page 1
page 2
page 3
page 4
page 5
page 6
page 7
page 8
page 9
page 10
page 11
page 12
page 13
page 14
page 15
page 16
page 17
page 18
page 19
page 20
page 21
page 22
page 23
page 24
page 25
page 26
page 27
page 28
page 29
page 30
page 31
page 32
page 33
page 34
page 35
page 36
page 37
page 38
page 39
page 40
page 41
page 42
page 43
page 44
page 45
page 46
page 47
page 48
page 49
page 50
page 51
page 52
page 53
page 54
page 55
page 56
page 57
page 58
page 59
page 60
page 61
page 62
page 63
page 64
page 65
page 66
page 67
page 68
page 69
page 70
page 71
page 72
page 73
page 74
page 75
page 76
page 77
page 78
page 79
page 80
page 81
page 82
page 83
page 84
page 85
page 86
page 87
page 88
page 89
page 90
page 91
page 92
page 93
page 94
page 95
page 96
page 97
page 98
page 99
page 100
page 101
page 102
page 103
page 104
page 105
page 106
page 107
page 108
page 109
page 110
page 111
page 112
page 113
page 114
page 115
page 116
page 117
page 118
page 119
page 120
page 121
page 122
page 123
page 124
page 125
page 126
page 127
page 128
page 129
page 130
page 131
page 132
page 133
page 134

Routine droughts mean San Diego County is on a continuous hunt for enough water to serve its nearly three million residents and businesses, Gary Toushek discovers from deputy general manager Frank Belock 94 May 08 San Diego County Water Authority serves nearly three million residents in the county. Deputy general manager Frank Belock is responsible for three departments: engineering (accountable for executing a $3.6 billion capital improvement program); operations and maintenance (keeping facilities running and ensuring that the daily needs of member agencies are met); and right of way (ensuring that the Water Authority’s large underground aqueducts carry the water without anyone encroaching on the easements or interfering with the flow). There are more than 270 miles of largediameter pipeline, with more than 1,600 aqueduct-related structures, occupying about 1,400 acres of right of way in the county. Routine maintenance activities involve not only the water delivery systems, but include two hydroelectric plants, three pump stations, two flow regulatory structures, and extensive rights of way. San Diego County has always been plagued with bouts of water shortages, mainly due to periodic, sometimes long-term droughts in southern California. In 1942, after the United States had been drawn into World War II by the Japanese attack on Pearl Harbor, San Diego representatives went to Washington, DC, to pressure Congress into allocating funds gallon challenge The twenty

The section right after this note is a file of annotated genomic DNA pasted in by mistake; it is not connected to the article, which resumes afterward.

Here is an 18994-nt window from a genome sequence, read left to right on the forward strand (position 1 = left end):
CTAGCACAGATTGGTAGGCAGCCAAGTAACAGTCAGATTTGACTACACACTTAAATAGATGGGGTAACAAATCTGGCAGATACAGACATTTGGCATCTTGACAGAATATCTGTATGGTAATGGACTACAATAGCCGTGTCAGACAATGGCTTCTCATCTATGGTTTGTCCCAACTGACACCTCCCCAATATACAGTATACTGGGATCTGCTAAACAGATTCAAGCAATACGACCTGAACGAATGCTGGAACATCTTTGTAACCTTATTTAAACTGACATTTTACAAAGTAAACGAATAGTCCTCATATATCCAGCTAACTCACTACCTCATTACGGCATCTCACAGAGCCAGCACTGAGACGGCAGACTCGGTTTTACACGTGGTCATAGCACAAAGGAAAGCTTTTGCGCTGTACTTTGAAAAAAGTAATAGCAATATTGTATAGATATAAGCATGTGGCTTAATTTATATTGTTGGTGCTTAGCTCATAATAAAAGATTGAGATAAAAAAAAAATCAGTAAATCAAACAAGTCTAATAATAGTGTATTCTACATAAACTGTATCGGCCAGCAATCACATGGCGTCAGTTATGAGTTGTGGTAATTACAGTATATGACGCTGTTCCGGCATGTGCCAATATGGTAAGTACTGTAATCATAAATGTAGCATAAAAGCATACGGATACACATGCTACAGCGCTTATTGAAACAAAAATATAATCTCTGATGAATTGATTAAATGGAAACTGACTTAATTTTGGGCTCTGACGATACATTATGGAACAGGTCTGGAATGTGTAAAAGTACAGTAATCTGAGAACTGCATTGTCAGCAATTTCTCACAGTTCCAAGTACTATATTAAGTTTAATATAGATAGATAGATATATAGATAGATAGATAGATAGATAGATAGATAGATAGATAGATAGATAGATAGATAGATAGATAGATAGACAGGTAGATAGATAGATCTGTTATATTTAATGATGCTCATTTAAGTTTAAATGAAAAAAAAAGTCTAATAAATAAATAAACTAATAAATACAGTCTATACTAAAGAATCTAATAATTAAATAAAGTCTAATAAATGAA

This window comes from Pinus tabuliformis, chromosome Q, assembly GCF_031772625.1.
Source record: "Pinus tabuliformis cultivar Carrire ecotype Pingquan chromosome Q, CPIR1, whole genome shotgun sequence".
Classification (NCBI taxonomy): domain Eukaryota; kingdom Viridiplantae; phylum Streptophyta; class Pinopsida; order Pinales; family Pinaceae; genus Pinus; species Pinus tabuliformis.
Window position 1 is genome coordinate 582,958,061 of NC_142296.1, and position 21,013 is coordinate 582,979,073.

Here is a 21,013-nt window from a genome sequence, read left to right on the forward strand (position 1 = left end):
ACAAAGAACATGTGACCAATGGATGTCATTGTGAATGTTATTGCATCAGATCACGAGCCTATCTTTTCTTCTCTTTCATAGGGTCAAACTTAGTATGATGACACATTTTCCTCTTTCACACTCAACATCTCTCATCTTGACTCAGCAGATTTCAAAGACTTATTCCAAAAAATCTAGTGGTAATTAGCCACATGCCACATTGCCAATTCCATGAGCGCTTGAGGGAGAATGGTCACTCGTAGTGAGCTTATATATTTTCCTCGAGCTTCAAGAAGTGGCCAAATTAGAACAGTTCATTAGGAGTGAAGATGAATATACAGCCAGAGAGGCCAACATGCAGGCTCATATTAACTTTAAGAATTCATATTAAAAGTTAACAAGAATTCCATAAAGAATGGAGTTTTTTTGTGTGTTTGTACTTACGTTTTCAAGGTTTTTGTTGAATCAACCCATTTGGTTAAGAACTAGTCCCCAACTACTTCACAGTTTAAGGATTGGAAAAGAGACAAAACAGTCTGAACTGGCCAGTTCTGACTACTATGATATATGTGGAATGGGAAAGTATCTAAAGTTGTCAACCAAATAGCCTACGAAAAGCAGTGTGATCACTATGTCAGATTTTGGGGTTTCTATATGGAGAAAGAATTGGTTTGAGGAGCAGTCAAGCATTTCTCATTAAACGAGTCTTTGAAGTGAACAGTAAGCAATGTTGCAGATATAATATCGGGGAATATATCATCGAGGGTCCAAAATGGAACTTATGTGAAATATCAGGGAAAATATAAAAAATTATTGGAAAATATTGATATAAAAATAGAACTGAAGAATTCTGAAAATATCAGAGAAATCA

May 08 95 SanDiegoCountyWaterAuthority for a Colorado River connection to San Diego County, because of extensive water use by the US military in the region. Water use during the war rose sharply as San Diego became a major aircraft production center, and state studies were conducted to determine the best method to ‘import’ water from the Colorado River. The San Diego County Water Authority was formed in 1944 by the California state legislature (under the jurisdiction of the State Water Resources Control Board) as a public agency to administer the region’s water rights for the Colorado River, acting as a water wholesaler for its 24 member agencies, which in turn were concerned with securing and delivering a safe, reliable, cost-effective supply of water to homes and businesses throughout the county. The new Water Authority worked with the US Navy to construct the first pipeline linking San Diego County and the Colorado River Aqueduct, owned and operated by the Metropolitan Water District (MWD) of Southern California (which provides water to all of southern California), of which the Water Authority is a member. In 1947 the San Diego Aqueduct opened, bringing the first of the Colorado River water to San Diego, and filling the San Vicente Reservoir. San Diego’s second aqueduct was completed in 1960, and the expanding population and persistent droughts led California legislators to approve a proposition to import water from mountainous rivers in the northern part of the state. “We’ve always imported more water than our regional sources provide,” says Belock. “We’re now negotiating agreements—one-time spot transfers—with a few sources in the northern part of the state as certain agencies have more water than they need, especially in winter, but it can get complicated because first we have to be certain that we can actually move the water here, since we have to arrange transfers via various aqueducts, which we don’t own. We’re also developing more capacity to store that water, such as raising the dam of the San Vicente Reservoir by 117 feet providing 152,000 acre-feet of additional storage.” That’s only one example of the on-going capital improvement projects that the Water Authority undertakes as part of its mandate. The largest component of its capital improvement program is the Emergency Storage Project, which includes the 318-foot Olivenhain Dam and Reservoir that the Water Authority built as part of an overall effort to ensure the county has sufficient water to endure a prolonged, emergency interruption of its imported water supply without severe economic damage. Other projects include lining the two canals running from the Colorado River with concrete to prevent seepage into the ground, and working with farmers in the Imperial Valley, paying them to use irrigation water more efficiently, which allows the Water Authority to purchase the water the farmers save—which has to be tricky when the earth is relatively dry to begin with. Securing alternate sources of water is always a priority, especially after six rough years of varying drought that ended in 1993, which included widespread property damage due to forest fires. “We had relied on the MWD for 95